The End of Broadband Networks as We Know Them

This article was published in Inside Telecom on November 24, 2020. 

A group of major telecommunications companies — Vodafone, BT, Telefonica and Deutsche Telekom — recently announced something a bit unexpected. In the Open BNG Operator Position Paper, they call for a fundamental, industry-wide change to the way broadband networks are built. Specifically, they advocate for collaboration throughout the telco world, with a convergence around open broadband network gateways (BNGs). This open concept does not need to be limited to broadband networks, however, as mobile networks can benefit from the same strategy.The approach is also in sharp opposition to the way networks have been built for decades. The status quo relies on monolithic systems, where the software and hardware are tied together as a single entity — forcing telco providers to purchase their entire network system from a single vendor. In order to change the software, the hardware must be swapped out as well. This is what makes an open and disaggregated model so appealing. It allows networks to be upgraded and scaled much faster, in the same way that cloud native companies like Amazon and Facebook are able to quickly expand their infrastructure capacities.

Why have telcos finally embraced an open model?

The idea of building open networks is not new, and there have already been a number of pilots and initial use cases, including Rakuten's open RAN platform rollout in Japan, that can serve as an example and vision for the rest of the industry. However, the positioning paper is one of the first times that major industry players have joined forces to advocate for an industry-wide move towards an open and disaggregated network structure. This is an important step that's needed to move the shift forward, and one that should push further adoption of open BNG and open RAN in the coming year.So, what are the benefits to an open model that have prompted the push for open BNG? The telco providers cite several benefits, including:

  • A shorter timeframe for introducing enhancements to the network. When the hardware and software are separated, it becomes much easier to upgrade systems.
  • A lower barrier-to-entry for BNG hardware and software providers, which will attract increased participation and competition in the space — spurring greater innovation.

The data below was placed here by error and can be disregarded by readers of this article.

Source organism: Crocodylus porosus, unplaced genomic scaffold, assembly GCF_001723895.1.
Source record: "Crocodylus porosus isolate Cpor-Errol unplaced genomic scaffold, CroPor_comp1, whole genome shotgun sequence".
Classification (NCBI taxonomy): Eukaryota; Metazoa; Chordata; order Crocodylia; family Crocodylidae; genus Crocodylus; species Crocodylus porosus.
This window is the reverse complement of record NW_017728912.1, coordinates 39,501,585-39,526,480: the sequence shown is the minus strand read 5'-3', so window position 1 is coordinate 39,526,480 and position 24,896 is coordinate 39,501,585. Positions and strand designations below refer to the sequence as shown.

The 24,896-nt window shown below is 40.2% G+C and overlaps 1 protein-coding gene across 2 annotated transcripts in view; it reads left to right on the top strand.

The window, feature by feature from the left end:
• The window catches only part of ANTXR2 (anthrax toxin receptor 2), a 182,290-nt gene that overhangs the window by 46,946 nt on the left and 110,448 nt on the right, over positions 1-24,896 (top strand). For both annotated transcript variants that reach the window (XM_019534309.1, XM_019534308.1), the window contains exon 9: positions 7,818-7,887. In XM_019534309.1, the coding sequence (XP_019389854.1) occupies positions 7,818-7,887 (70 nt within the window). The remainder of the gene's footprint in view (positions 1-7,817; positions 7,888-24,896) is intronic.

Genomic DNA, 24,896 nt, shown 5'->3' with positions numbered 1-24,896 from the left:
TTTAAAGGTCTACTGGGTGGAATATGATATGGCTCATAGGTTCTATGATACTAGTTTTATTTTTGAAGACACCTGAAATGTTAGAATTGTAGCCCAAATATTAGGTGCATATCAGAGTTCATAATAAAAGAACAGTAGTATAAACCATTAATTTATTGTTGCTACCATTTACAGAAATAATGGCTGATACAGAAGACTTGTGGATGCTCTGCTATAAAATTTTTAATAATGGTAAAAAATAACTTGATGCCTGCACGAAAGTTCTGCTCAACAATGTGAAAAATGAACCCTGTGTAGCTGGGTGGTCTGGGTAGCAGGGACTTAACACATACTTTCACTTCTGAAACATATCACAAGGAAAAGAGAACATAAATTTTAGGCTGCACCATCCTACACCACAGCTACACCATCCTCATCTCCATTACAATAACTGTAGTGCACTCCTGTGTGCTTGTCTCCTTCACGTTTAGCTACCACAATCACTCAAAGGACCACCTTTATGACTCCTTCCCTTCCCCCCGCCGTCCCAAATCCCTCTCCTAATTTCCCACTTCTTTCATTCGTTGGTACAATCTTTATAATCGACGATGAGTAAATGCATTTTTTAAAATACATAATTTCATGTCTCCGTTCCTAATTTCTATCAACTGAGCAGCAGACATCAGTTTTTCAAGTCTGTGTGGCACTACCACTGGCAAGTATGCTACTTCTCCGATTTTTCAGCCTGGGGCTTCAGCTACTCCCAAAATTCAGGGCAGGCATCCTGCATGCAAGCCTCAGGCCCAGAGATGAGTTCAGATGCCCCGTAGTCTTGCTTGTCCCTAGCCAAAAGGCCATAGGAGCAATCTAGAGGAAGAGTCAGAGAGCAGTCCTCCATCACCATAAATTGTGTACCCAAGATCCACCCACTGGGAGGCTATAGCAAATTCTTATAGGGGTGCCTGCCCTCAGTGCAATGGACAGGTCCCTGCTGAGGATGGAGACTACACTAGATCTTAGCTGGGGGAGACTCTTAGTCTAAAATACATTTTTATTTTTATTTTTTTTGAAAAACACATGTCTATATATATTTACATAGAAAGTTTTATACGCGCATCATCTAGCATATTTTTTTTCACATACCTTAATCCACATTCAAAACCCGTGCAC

• A greater ability to customize, program and automate BNG applications, that is difficult to do with legacy systems.

Ultimately, the industry is acknowledging that the expensive and hard to maintain chassis-based systems are no longer practical. The need for change has only been exacerbated by the pandemic. With more people socializing online and working from home than ever before, traffic levels are increasing exponentially — with no sign of slowing down.Customers expect fast and reliable internet access. They also expect that their monthly costs will stay the same even though the amount of data they're consuming has increased sharply. This makes the need for scalable networks, that are cheaper to build than they have been using traditional systems, essential in order for legacy providers to remain competitive in this new normal.

Looking towards the future

As the industry begins to fully embrace open BNG, new innovation will flourish as more players enter the space. Disaggregating the software from the hardware doubles the opportunity for new vendors on both sides of the equation. It also expands opportunities for smaller vendors that specialize on one or the other, which also means more resources can go towards developing a superior hardware or software solution. It also frees the telcos to select the best hardware and software for their needs, without locking them into a single vendor.Traditional operators also need to contend with cloud-native players that are likely to enter the telecom space in the coming years. Companies like Amazon and Facebook have already disrupted a number of industries, from finance to ecommerce. Hitting closest to home for telco companies are the cloud-native companies that developed cloud computing networks like AWS and Azure. It's not hard to see the small leap they'd need to make to disrupt the telecom industry as well.If established providers take a page from their playbook and embrace a new, open model for network development, they'll be able to remain competitive for years to come. This is undoubtedly why we're now seeing public embracement of open-BNG and a call for collaboration from leading telco companies. In this space, the best is yet to come.

By Hannes Gredler, CTO at RtBrick, Inc.